Macron Says He Won’t Quit If His Party Loses French Election

(Bloomberg) -- French President Emmanuel Macron said he won’t resign if his party suffers a poor result in a snap parliamentary election as he appealed to voters not to succumb to the “fever of the extremists.”

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French bonds tumbled on Tuesday following a report that the president had discussed resigning if he suffers a second big defeat in succession with investors on edge about a potential takeover by Marine Le Pen’s far-right National Rally.

“I will kill this false report,” the French leader said at a press conference presenting a hastily assembled campaign program. “It’s absurd.”

The 46-year-old president caught investors by surprise on Sunday night when he dissolved the National Assembly in response to a crushing defeat by Le Pen in elections for the European Parliament.

The vote confronts France’s European partners with the risk of Le Pen’s party taking control of the legislature for the first time. That would threaten Macron’s response to the war in Ukraine and his effort to rein in the budget deficit, while reverberating across Europe’s relations with China and the US in the face of the potential return of Donald Trump to the White House.

Polls show Marine Le Pen’s National Rally party has a substantial lead going into the first round of voting on June 30. However, the two-round system in France means rival parties can unite to block the far-right’s path in the second vote July 7.

French government bonds inched to a session high after the announcement, with the 10-year yield slipping to 3.20%. The rate has jumped more than 10 basis points this week as Macron’s call for a snap vote rattled investor confidence. It touched a high of 3.33% on Tuesday, the highest since November.

France’s CAC 40 Index rose 0.6% at 1:43 p.m., adding on to gains from before Macron started speaking.

Macron said he will appoint a prime minister as the constitution requires after the election, but urged supporters not to resign themselves to the idea that it will necessarily be someone from Le Pen’s party.

“The day after these elections I will have to draw conclusions, as the constitution demands, and choose a prime minister,” he said. “But that’s not giving away the keys to power. It’s allowing the political groups that will have been chosen by the French to govern.”

Under France’s constitutional framework the choice of the premier is down to the president, but it is accepted practice that the head of state picks someone from the new parliamentary majority, and that’s what happened in 1997, 1993 and 1986, when the legislature and the presidency were controlled by different parties.

The president held out the possibility of a far-right prime minister as an extra incentive for French people to engage in the political process. “If people are scared of that, now is the time to wake up,” he said.

Why Macron’s French Election Call Is a Risky Move: QuickTake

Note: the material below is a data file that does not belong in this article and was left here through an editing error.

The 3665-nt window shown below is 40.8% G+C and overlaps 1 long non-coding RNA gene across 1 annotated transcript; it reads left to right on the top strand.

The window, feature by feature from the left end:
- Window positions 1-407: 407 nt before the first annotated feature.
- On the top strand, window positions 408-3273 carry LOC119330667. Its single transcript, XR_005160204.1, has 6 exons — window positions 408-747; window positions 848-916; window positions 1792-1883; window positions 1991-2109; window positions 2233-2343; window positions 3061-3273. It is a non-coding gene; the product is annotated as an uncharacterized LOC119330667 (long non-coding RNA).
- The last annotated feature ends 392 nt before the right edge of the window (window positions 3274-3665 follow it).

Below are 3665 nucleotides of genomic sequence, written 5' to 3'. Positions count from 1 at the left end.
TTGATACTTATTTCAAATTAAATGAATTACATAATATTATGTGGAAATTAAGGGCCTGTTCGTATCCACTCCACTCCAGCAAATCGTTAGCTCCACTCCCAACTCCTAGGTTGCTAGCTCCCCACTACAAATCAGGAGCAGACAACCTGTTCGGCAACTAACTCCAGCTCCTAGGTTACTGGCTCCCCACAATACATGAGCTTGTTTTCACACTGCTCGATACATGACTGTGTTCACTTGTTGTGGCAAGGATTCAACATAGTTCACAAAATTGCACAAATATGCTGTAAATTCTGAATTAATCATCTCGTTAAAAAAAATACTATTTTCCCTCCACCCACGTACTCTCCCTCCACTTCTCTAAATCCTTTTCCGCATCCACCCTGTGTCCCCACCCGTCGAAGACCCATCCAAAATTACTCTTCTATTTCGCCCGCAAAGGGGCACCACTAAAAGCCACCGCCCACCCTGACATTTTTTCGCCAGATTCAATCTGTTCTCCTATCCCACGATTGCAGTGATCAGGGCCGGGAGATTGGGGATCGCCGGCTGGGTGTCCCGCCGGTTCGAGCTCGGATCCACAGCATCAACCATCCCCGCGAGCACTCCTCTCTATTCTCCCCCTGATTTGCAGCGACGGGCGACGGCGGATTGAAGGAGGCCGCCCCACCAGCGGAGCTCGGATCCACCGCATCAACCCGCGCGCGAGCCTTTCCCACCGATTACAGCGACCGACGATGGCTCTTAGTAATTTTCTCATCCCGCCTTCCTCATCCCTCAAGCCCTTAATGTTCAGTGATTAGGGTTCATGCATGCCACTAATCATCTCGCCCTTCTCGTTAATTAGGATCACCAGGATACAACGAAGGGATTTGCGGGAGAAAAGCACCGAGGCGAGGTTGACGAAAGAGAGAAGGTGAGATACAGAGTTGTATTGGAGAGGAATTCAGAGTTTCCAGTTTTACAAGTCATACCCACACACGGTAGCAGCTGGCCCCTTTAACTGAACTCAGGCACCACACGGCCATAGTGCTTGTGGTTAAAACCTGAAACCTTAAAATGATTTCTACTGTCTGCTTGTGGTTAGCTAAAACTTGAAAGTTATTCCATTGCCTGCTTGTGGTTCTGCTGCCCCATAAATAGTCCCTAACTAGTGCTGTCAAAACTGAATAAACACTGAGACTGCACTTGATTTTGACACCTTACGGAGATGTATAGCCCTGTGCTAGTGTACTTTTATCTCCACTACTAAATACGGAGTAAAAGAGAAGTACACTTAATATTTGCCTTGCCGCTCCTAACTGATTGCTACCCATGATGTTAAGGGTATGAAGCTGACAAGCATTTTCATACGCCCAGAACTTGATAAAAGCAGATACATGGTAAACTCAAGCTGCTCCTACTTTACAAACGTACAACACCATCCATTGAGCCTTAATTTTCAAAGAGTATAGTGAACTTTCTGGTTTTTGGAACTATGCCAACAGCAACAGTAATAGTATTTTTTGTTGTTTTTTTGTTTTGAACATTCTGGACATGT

Macron made a broad pitch to what he called social democrats and the republican right to ally with his centrist group to produce a majority. He said efforts to form alliances on the far right and far left were riddled with contradictions over policies such as pension reform and supporting Ukraine.

He set out five key policy areas, ranging from boosting the economy to investing in public services and military independence. As he looked to appeal to right-wing voters, he began by focusing on boosting security and responding firmly to crime, cutting illegal immigration, and making sure religious laws don’t trump those of the state.

The president had previously focused his economic policy on measures he said would boost growth and bolster public finances, such as raising the pension age and trimming the generosity of unemployment welfare. But Le Pen has latched onto concerns about the cost of living to bolster her popularity over the last two years.

“Our citizens have sent us a clear message that their lives haven’t improved enough,” he said. “The forces of the majority must therefore build concrete responses on this subject and the prime minister has begun working on it, on the cost of energy, spending power and work that must pay better.”

While Macron’s comments may have stabilized markets in the short term, questions over his political future are likely to return if Le Pen does emerge from the elections next month with a stronger hand.

Charles de Gaulle, France’s dominant post-war leader, set the precedent in this respect after losing a referendum in 1969. While the plebiscite was nominally about creating new regions and changing the operation of the Senate, the underlying question for most French people, according to the newspaper Le Monde, was whether they still had faith in him.

“If I am disavowed by a majority of you,” de Gaulle said in a televised address. “My current role as head of state will obviously become impossible, and I will immediately cease to exercise my functions.” After a narrow majority voted against the changes, de Gaulle followed through on his commitment and announced his resignation.

When Macron announced that he was calling snap elections on Sunday, he posed a similar test of faith as the one failed by De Gaulle more than half a century earlier, though it didn’t include an ultimatum.

“This is a serious, weighty decision, but it is above all an act of confidence,” Macron said on Sunday. “Confidence in you, my dear compatriots, in the ability of the French people to make the right choice for themselves and for future generations.”

--With assistance from Alice Gledhill.

(Updates with additional details and comment throughout)

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